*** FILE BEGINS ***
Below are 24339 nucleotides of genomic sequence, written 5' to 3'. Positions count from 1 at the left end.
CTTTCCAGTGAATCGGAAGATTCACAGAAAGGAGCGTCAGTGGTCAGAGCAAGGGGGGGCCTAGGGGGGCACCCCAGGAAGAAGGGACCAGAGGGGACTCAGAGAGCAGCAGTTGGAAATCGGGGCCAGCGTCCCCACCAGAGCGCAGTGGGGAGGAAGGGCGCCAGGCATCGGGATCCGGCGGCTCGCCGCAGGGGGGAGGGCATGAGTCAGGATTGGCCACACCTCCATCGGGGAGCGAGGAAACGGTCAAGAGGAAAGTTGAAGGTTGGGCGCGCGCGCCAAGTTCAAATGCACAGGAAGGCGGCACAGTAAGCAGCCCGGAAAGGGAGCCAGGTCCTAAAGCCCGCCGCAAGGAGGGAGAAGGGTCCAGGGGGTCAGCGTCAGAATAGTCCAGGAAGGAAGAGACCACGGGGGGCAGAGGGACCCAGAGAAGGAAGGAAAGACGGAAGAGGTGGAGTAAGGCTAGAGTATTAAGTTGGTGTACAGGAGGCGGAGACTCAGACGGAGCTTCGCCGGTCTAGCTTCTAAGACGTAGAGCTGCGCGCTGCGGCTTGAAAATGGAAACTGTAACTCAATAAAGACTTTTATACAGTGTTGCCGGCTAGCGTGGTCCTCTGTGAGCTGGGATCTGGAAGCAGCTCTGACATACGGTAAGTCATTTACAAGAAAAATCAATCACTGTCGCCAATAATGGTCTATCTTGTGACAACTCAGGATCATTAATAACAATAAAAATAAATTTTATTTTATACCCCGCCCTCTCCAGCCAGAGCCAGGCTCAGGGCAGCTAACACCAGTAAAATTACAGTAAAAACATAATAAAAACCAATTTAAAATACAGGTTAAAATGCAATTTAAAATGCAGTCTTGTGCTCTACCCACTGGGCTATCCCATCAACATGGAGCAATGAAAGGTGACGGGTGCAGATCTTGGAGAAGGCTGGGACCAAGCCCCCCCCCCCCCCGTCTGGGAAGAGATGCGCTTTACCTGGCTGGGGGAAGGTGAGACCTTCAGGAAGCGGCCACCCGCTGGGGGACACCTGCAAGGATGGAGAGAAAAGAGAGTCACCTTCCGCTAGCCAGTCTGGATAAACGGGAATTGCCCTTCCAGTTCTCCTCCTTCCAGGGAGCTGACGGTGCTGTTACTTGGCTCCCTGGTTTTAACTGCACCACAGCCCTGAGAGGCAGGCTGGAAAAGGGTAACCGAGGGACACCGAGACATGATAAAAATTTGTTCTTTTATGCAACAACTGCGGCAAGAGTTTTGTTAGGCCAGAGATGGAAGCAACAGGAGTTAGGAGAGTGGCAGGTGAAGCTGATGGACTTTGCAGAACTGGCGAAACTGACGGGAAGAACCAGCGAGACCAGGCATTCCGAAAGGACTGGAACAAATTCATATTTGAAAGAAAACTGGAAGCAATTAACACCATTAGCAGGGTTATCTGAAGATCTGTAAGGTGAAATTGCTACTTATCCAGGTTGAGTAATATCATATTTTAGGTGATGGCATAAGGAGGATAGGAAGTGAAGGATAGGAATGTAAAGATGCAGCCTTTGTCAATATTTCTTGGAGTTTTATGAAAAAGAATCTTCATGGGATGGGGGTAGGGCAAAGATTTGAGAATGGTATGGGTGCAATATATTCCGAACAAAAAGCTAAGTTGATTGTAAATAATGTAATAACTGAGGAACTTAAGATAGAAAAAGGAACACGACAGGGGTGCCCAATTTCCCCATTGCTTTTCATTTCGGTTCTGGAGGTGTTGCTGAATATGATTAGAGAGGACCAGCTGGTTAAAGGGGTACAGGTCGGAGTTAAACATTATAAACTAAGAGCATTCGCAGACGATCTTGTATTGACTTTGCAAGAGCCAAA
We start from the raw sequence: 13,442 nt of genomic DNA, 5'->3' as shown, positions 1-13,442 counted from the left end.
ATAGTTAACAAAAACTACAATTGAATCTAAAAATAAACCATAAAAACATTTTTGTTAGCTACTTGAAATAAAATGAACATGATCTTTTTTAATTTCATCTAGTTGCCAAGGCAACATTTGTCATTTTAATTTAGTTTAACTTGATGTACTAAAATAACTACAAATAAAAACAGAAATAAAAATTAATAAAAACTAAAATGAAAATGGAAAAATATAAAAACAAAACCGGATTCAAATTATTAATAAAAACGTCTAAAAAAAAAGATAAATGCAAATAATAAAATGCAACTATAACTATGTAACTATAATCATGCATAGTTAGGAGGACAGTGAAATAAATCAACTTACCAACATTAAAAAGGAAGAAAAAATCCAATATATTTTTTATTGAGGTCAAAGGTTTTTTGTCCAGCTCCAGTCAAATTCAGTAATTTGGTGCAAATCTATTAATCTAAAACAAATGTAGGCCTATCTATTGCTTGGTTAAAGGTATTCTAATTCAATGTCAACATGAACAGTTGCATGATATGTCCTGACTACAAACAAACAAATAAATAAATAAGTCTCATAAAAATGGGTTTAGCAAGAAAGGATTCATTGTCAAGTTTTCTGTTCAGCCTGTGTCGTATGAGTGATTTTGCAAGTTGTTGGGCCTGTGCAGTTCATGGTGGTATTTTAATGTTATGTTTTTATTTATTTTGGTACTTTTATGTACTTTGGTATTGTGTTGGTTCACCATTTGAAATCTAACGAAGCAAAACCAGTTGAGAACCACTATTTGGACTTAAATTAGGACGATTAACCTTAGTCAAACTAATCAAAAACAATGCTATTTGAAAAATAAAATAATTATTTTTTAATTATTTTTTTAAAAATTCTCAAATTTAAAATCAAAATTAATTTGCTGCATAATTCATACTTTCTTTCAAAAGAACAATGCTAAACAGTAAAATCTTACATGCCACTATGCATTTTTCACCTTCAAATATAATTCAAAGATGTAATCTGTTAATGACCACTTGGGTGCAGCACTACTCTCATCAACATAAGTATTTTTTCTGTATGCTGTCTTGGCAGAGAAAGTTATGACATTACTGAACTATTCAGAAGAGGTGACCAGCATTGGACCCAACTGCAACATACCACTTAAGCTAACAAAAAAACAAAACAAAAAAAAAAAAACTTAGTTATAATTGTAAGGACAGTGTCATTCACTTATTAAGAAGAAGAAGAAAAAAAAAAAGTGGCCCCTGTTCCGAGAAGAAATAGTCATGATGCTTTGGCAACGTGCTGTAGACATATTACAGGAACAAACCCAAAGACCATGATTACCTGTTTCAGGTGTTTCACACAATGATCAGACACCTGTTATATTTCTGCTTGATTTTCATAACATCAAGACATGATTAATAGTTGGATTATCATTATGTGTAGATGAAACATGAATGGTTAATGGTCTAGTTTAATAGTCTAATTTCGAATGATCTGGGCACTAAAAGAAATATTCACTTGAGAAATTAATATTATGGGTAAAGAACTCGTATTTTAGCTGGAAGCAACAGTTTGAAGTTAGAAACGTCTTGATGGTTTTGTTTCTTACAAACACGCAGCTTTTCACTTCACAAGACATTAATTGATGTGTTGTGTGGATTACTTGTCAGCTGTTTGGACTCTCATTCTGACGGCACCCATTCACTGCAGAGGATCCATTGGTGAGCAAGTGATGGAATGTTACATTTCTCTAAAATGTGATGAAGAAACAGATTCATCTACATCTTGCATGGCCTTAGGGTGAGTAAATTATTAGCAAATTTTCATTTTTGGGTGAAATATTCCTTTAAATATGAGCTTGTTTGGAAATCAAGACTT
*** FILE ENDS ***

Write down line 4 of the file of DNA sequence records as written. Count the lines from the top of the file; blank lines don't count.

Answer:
ATAGTTAACAAAAACTACAATTGAATCTAAAAATAAACCATAAAAACATTTTTGTTAGCTACTTGAAATAAAATGAACATGATCTTTTTTAATTTCATCTAGTTGCCAAGGCAACATTTGTCATTTTAATTTAGTTTAACTTGATGTACTAAAATAACTACAAATAAAAACAGAAATAAAAATTAATAAAAACTAAAATGAAAATGGAAAAATATAAAAACAAAACCGGATTCAAATTATTAATAAAAACGTCTAAAAAAAAAGATAAATGCAAATAATAAAATGCAACTATAACTATGTAACTATAATCATGCATAGTTAGGAGGACAGTGAAATAAATCAACTTACCAACATTAAAAAGGAAGAAAAAATCCAATATATTTTTTATTGAGGTCAAAGGTTTTTTGTCCAGCTCCAGTCAAATTCAGTAATTTGGTGCAAATCTATTAATCTAAAACAAATGTAGGCCTATCTATTGCTTGGTTAAAGGTATTCTAATTCAATGTCAACATGAACAGTTGCATGATATGTCCTGACTACAAACAAACAAATAAATAAATAAGTCTCATAAAAATGGGTTTAGCAAGAAAGGATTCATTGTCAAGTTTTCTGTTCAGCCTGTGTCGTATGAGTGATTTTGCAAGTTGTTGGGCCTGTGCAGTTCATGGTGGTATTTTAATGTTATGTTTTTATTTATTTTGGTACTTTTATGTACTTTGGTATTGTGTTGGTTCACCATTTGAAATCTAACGAAGCAAAACCAGTTGAGAACCACTATTTGGACTTAAATTAGGACGATTAACCTTAGTCAAACTAATCAAAAACAATGCTATTTGAAAAATAAAATAATTATTTTTTAATTATTTTTTTAAAAATTCTCAAATTTAAAATCAAAATTAATTTGCTGCATAATTCATACTTTCTTTCAAAAGAACAATGCTAAACAGTAAAATCTTACATGCCACTATGCATTTTTCACCTTCAAATATAATTCAAAGATGTAATCTGTTAATGACCACTTGGGTGCAGCACTACTCTCATCAACATAAGTATTTTTTCTGTATGCTGTCTTGGCAGAGAAAGTTATGACATTACTGAACTATTCAGAAGAGGTGACCAGCATTGGACCCAACTGCAACATACCACTTAAGCTAACAAAAAAACAAAACAAAAAAAAAAAAACTTAGTTATAATTGTAAGGACAGTGTCATTCACTTATTAAGAAGAAGAAGAAAAAAAAAAAGTGGCCCCTGTTCCGAGAAGAAATAGTCATGATGCTTTGGCAACGTGCTGTAGACATATTACAGGAACAAACCCAAAGACCATGATTACCTGTTTCAGGTGTTTCACACAATGATCAGACACCTGTTATATTTCTGCTTGATTTTCATAACATCAAGACATGATTAATAGTTGGATTATCATTATGTGTAGATGAAACATGAATGGTTAATGGTCTAGTTTAATAGTCTAATTTCGAATGATCTGGGCACTAAAAGAAATATTCACTTGAGAAATTAATATTATGGGTAAAGAACTCGTATTTTAGCTGGAAGCAACAGTTTGAAGTTAGAAACGTCTTGATGGTTTTGTTTCTTACAAACACGCAGCTTTTCACTTCACAAGACATTAATTGATGTGTTGTGTGGATTACTTGTCAGCTGTTTGGACTCTCATTCTGACGGCACCCATTCACTGCAGAGGATCCATTGGTGAGCAAGTGATGGAATGTTACATTTCTCTAAAATGTGATGAAGAAACAGATTCATCTACATCTTGCATGGCCTTAGGGTGAGTAAATTATTAGCAAATTTTCATTTTTGGGTGAAATATTCCTTTAAATATGAGCTTGTTTGGAAATCAAGACTT